A second hour of practice will then take place on Saturday morning before the sprint qualifying race gets underway at 4.30pm local time.

F1’s new sprint race format explained - and what the teams expect

The sprint race is scheduled to last around half an hour and will define the starting order for Sunday’s showpiece event, the British Grand Prix.

Drivers will have a free choice of tyres for the sprint race and there will be no obligatory pit stop. Up to six sets of intermediates and three sets of full wets will be provided by Pirelli in the event of wet weather conditions.

Due to the sprint qualifying race running to about one-third of the distance of a grand prix, only the top three finishers will receive points. Three points will be on offer for first place, two for second and one for third.

The winner of the sprint race will also be officially credited with pole position for the grand prix, rather than the driver who ends up fastest in qualifying.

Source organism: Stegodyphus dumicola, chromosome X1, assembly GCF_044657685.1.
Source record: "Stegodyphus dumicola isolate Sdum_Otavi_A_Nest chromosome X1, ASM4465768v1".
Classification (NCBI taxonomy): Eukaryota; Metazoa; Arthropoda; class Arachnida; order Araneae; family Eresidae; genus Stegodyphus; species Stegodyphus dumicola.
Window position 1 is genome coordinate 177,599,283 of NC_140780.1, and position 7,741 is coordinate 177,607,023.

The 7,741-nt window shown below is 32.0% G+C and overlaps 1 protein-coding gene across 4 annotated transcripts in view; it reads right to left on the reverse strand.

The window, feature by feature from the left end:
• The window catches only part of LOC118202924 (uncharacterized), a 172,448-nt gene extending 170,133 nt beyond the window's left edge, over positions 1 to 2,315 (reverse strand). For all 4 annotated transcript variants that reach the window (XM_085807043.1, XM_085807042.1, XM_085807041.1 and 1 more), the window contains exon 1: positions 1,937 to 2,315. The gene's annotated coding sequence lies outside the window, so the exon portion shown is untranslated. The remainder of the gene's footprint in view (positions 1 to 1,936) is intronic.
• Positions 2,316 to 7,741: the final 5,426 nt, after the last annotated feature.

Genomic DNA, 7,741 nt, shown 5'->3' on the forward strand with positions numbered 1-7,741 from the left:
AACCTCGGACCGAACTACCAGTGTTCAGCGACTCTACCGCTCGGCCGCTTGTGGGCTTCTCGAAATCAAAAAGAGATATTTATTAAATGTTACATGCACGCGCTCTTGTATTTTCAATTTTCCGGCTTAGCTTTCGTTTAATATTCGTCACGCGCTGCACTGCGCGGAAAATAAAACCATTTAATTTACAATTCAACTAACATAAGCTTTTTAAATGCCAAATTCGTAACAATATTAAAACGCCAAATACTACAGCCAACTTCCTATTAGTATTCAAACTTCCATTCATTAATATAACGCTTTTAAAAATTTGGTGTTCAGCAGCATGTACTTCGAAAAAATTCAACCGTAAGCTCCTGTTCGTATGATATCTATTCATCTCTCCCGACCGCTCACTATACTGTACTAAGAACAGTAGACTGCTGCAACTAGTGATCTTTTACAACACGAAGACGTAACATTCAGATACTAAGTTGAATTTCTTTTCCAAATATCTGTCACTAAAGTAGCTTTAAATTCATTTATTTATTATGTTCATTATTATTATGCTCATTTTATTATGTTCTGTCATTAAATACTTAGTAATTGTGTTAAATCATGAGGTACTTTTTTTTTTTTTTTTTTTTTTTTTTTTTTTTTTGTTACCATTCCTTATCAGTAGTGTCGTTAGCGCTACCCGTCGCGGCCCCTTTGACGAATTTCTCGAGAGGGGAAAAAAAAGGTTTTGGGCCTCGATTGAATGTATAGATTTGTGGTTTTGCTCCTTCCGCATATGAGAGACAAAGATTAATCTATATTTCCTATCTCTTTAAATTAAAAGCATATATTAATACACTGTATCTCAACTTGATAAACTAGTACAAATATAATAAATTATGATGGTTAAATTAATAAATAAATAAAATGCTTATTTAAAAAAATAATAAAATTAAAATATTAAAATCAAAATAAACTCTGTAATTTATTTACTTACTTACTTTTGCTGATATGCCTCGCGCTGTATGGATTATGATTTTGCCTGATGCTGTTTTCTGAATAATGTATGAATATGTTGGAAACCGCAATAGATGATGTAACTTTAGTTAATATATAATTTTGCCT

To avoid devaluing the grand prix itself, the sprint qualifying event will have a more modest grid procedure and there will be no post-race podium ceremony, while the national anthem will also be reserved for Sunday.

The regulations for the grand prix remain unaltered, apart from every driver getting a free tyre choice for the race start.

What are the teams expecting?

There is uncertainty about what type of spectacle the sprint race will produce.

Seven-time world champion Lewis Hamilton highlighted early concerns and predicted the race will be “a train” due to drivers taking it conservatively and being unwilling to take risks that could destroy their grand prix prospects.